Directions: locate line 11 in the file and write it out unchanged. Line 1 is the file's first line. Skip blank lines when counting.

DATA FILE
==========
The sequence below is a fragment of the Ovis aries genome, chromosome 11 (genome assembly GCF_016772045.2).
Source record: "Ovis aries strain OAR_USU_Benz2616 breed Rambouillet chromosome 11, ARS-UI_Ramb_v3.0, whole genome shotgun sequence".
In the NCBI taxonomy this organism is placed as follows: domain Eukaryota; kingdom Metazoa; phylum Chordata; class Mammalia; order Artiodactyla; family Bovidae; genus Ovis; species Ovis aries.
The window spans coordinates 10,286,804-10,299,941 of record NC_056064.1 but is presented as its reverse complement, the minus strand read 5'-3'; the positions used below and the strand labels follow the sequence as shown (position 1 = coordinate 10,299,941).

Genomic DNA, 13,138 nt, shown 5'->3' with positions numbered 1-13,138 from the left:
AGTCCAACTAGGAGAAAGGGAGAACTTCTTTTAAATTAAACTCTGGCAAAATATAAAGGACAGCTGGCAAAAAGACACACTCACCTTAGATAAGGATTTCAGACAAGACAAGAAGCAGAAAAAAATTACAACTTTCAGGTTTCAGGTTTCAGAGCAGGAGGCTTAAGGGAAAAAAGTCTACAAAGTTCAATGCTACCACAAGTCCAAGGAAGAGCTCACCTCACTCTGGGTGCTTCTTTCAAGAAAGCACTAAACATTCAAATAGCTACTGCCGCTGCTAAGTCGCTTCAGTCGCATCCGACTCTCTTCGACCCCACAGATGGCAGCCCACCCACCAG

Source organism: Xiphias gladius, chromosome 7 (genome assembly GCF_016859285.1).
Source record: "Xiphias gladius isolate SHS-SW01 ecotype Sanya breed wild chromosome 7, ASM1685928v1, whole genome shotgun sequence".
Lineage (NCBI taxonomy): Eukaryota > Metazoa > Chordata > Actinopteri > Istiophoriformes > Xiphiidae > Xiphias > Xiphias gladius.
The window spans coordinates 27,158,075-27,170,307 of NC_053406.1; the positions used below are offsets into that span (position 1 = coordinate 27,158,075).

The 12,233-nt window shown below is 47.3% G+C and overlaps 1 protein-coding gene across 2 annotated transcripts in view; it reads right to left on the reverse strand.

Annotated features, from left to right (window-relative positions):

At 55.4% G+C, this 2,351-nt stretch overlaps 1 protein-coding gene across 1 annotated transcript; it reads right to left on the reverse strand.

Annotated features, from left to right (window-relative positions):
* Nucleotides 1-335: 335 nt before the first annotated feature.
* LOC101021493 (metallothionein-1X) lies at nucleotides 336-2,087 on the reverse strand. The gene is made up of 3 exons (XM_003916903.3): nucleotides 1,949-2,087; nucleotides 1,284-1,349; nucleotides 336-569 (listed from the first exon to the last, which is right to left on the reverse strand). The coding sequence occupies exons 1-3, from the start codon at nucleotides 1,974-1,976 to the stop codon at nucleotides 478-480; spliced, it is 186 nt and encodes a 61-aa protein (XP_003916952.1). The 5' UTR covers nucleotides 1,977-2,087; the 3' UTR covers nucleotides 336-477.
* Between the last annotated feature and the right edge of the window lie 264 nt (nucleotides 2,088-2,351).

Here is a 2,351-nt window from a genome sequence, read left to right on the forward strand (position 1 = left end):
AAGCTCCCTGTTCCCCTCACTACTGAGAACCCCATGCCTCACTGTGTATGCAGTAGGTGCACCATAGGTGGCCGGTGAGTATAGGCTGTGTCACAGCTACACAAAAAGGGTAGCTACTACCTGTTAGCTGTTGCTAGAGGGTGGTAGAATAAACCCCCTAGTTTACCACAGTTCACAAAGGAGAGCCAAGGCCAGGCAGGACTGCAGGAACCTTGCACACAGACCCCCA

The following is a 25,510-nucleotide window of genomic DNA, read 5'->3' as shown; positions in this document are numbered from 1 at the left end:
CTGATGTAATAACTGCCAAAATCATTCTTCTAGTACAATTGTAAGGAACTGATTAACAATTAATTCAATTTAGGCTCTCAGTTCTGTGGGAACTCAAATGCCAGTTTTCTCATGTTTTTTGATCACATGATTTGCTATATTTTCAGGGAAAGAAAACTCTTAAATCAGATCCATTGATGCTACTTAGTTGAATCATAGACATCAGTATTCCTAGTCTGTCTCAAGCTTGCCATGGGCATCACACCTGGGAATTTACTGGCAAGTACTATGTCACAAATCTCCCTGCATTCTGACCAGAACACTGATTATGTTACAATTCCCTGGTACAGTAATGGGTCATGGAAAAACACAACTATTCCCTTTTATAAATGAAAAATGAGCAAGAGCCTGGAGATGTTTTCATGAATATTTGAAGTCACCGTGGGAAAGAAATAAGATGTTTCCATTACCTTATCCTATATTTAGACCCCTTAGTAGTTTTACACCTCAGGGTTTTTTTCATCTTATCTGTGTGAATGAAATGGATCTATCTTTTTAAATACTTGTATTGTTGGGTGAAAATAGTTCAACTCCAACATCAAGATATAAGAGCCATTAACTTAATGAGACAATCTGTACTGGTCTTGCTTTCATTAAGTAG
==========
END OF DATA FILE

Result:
The 12,233-nt window shown below is 47.3% G+C and overlaps 1 protein-coding gene across 2 annotated transcripts in view; it reads right to left on the reverse strand.